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New breed of scientists trained in BC

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June 10, 2002
Simon Fraser University is involved in the creation of a new program that will catapult B.C. to the leading edge of a new discipline—bioinformatics. Researchers and scholars have partnered to develop an unprecedented graduate program to meet the rapidly growing demand for bioinformaticians. Along with SFU, the Michael Smith Genome Sciences Centre at the BC Cancer Agency and the University of BC are involved in the partnership.

The demand for bioinformaticians is outstripping existing training programs North America-wide. Highly specific skills in biology and computer science enable these scientists to make sense of complex computer data sets tied to gene mapping. These data sets comprise a scientific bible of life, revealing how proteins and nucleic acids work to make healthy cells and cause diseases.

To researchers and drug companies, on an endless quest for cures and preventative treatments for diseases, such data are worth more than their weight in gold, as are the scientists who can decipher them. "Due to the exponential growth of data about molecules, cells and organisms, biology is now a very complex science. We need more scientists who can use the latest technology to mine the data and answer difficult questions about biological function," says Frederic Pio. An assistant professor at SFU’s department of molecular biology and biochemistry (MBB), Pio is one of several SFU researchers behind the creation of the new bioinformatics program.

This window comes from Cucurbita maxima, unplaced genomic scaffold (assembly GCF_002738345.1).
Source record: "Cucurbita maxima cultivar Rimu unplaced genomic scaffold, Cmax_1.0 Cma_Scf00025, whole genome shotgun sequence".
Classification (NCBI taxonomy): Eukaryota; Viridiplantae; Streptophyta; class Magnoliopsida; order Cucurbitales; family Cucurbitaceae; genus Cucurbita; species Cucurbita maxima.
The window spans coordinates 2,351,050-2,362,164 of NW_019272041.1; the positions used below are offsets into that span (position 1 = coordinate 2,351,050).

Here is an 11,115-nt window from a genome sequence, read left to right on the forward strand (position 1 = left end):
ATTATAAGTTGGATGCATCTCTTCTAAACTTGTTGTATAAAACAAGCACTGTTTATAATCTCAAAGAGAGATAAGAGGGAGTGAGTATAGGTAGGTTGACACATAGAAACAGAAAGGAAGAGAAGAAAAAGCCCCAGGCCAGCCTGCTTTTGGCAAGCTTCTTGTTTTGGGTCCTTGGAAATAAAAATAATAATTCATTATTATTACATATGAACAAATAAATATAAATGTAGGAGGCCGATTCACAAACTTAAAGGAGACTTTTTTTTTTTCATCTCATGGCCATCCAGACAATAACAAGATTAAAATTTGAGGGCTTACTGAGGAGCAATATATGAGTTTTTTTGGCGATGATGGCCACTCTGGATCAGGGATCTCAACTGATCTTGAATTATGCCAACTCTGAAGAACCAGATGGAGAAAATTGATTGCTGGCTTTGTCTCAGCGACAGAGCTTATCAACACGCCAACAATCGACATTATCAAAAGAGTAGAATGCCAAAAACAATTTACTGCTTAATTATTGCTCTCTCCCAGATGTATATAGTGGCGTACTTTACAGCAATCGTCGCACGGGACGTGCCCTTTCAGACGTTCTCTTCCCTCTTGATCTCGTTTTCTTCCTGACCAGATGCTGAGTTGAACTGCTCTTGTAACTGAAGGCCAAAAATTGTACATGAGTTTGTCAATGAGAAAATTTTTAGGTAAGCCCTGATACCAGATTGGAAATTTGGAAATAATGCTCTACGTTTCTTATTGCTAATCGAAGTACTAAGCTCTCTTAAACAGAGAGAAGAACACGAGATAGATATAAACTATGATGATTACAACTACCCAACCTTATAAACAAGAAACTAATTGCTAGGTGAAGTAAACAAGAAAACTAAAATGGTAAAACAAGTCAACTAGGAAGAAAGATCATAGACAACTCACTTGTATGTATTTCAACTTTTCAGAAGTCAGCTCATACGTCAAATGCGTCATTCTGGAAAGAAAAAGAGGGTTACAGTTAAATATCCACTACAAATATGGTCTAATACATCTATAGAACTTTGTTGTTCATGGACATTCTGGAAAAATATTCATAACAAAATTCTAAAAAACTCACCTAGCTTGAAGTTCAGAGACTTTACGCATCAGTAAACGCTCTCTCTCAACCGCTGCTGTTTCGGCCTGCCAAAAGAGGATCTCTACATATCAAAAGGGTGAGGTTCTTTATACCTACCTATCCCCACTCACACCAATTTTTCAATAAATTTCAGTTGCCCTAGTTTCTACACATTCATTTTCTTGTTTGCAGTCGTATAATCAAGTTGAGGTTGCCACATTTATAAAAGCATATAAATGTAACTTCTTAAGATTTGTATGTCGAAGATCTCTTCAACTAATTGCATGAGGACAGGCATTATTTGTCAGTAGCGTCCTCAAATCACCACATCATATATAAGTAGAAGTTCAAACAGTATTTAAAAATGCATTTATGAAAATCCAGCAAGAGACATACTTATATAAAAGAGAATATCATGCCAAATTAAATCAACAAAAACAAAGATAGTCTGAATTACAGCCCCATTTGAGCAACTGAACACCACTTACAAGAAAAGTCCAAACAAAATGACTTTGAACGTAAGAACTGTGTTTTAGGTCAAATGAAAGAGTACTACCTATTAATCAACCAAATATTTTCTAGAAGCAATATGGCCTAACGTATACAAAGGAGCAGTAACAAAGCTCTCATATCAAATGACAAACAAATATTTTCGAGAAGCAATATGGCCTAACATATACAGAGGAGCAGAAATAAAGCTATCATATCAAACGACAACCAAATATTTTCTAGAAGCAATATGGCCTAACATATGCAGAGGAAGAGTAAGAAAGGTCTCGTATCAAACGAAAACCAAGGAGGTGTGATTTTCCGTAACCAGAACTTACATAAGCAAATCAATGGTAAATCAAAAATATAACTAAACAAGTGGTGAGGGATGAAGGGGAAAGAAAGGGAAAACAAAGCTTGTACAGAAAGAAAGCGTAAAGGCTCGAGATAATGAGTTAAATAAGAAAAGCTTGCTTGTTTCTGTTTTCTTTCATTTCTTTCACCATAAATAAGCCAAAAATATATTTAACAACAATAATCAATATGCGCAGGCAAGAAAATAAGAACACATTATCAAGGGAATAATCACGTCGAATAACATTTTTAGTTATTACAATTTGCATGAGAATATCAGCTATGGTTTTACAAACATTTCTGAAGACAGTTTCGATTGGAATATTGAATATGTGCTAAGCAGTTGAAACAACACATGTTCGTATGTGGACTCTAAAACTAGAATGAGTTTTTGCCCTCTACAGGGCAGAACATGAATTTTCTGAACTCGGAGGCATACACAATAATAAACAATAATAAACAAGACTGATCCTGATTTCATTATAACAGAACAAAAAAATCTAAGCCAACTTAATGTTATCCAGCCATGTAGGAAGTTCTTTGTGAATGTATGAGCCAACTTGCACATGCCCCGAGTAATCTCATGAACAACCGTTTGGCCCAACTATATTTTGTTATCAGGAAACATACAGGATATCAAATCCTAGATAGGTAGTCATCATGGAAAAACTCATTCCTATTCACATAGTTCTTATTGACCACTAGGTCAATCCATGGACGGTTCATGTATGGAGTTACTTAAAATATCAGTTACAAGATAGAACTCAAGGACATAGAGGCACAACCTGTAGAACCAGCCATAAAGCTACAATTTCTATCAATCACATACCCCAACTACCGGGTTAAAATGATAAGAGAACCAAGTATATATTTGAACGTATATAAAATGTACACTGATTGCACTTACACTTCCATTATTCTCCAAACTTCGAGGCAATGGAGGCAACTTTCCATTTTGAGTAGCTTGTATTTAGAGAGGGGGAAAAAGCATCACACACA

It will train 30 to 60 researchers over five years. Steven Jones and Marco Marra, SFU graduates and adjunct professors working at the Genome Sciences Centre, will teach courses and co-ordinate work placement. Jones is the program’s director. The program will be launched in September. At SFU, it will be housed at the faculty of science’s new bioinformatics teaching lab. Students who have majored in biology or computer science will be eligible for the program. It will offer courses in bioinformatics, computational genomics, proteomics, statistical genetics and biomolecular modeling. The one to two-year long program still requires the approval of SFU’s Senate and Board of Governors.

SFU researchers who are established authorities internationally in bioinformatics and related fields will help guide the program’s development and mentor students. They include David Baillie, a Canada Research Chair in genomics; Fiona Brinkman, a bioinformatician recently named to MIT’s list of top 100 innovators; Arvind Gupta, one of Canada’s leading computational analysts, and Pio. An expert in proteomics (the structural and functional analysis of proteins in genomes), Pio has identified new families of proteins linked to autoimmune diseases and cancers.

The bioinformatics program will emphasize trans-disciplinary training and practical experience. Students will rotate through the labs of about 60 researchers at several participating institutions, including the University of Victoria and the Institute of Systems Biology in Seattle. "Exposure to a variety of real research problems in different settings will lead to the production of problem-solving bioinformaticians," notes Pio. "I also see the program as a recruitment tool for doctoral students in bioinformatics at SFU," says Bruce Brandhorst, a molecular biologist at SFU.

The Canadian Institutes of Health Research(CIHR), a federal health research funding agency, is putting $300,000 annually for six years into the program. The Michael Smith Foundation for Health Research, which funds health research in BC, is expected to provide a grant of at least $50,000 annually for four years. A grant is also anticipated from the Alfred P. Sloan Foundation, a non-profit, philanthropic group in New York City.

Brandhorst, Jones, SFU dean of science Willie Davidson and Michael J. Smith, the chair of SFU’s molecular biology and biochemistry department helped secure CIHR funding.


Bruce Brandhorst, 604.291.4627,
Frederic Pio (speaks French), 604.291.5660,
Fiona Brinkman, 604.291.5646,
Carol Thorbes, media&pr, 604.291.3035